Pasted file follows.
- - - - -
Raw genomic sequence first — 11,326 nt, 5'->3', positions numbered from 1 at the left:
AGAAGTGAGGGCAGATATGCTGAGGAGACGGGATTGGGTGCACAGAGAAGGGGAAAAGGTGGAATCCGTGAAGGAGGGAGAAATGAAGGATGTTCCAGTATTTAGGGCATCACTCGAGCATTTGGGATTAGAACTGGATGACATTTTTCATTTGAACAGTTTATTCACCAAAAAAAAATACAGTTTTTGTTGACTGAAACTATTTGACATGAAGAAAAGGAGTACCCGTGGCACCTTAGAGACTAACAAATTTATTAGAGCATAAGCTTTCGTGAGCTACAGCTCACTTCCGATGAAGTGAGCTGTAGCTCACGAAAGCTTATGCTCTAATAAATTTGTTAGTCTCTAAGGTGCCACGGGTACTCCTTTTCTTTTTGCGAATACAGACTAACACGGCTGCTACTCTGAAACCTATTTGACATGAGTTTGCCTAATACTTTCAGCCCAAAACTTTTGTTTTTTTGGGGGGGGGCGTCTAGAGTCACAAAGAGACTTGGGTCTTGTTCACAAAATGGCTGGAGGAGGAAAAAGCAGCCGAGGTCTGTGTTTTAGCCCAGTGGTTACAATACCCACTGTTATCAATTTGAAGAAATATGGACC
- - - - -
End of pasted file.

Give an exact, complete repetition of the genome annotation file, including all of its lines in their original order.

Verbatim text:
Raw genomic sequence first — 11,326 nt, 5'->3', positions numbered from 1 at the left:
AGAAGTGAGGGCAGATATGCTGAGGAGACGGGATTGGGTGCACAGAGAAGGGGAAAAGGTGGAATCCGTGAAGGAGGGAGAAATGAAGGATGTTCCAGTATTTAGGGCATCACTCGAGCATTTGGGATTAGAACTGGATGACATTTTTCATTTGAACAGTTTATTCACCAAAAAAAAATACAGTTTTTGTTGACTGAAACTATTTGACATGAAGAAAAGGAGTACCCGTGGCACCTTAGAGACTAACAAATTTATTAGAGCATAAGCTTTCGTGAGCTACAGCTCACTTCCGATGAAGTGAGCTGTAGCTCACGAAAGCTTATGCTCTAATAAATTTGTTAGTCTCTAAGGTGCCACGGGTACTCCTTTTCTTTTTGCGAATACAGACTAACACGGCTGCTACTCTGAAACCTATTTGACATGAGTTTGCCTAATACTTTCAGCCCAAAACTTTTGTTTTTTTGGGGGGGGGCGTCTAGAGTCACAAAGAGACTTGGGTCTTGTTCACAAAATGGCTGGAGGAGGAAAAAGCAGCCGAGGTCTGTGTTTTAGCCCAGTGGTTACAATACCCACTGTTATCAATTTGAAGAAATATGGACC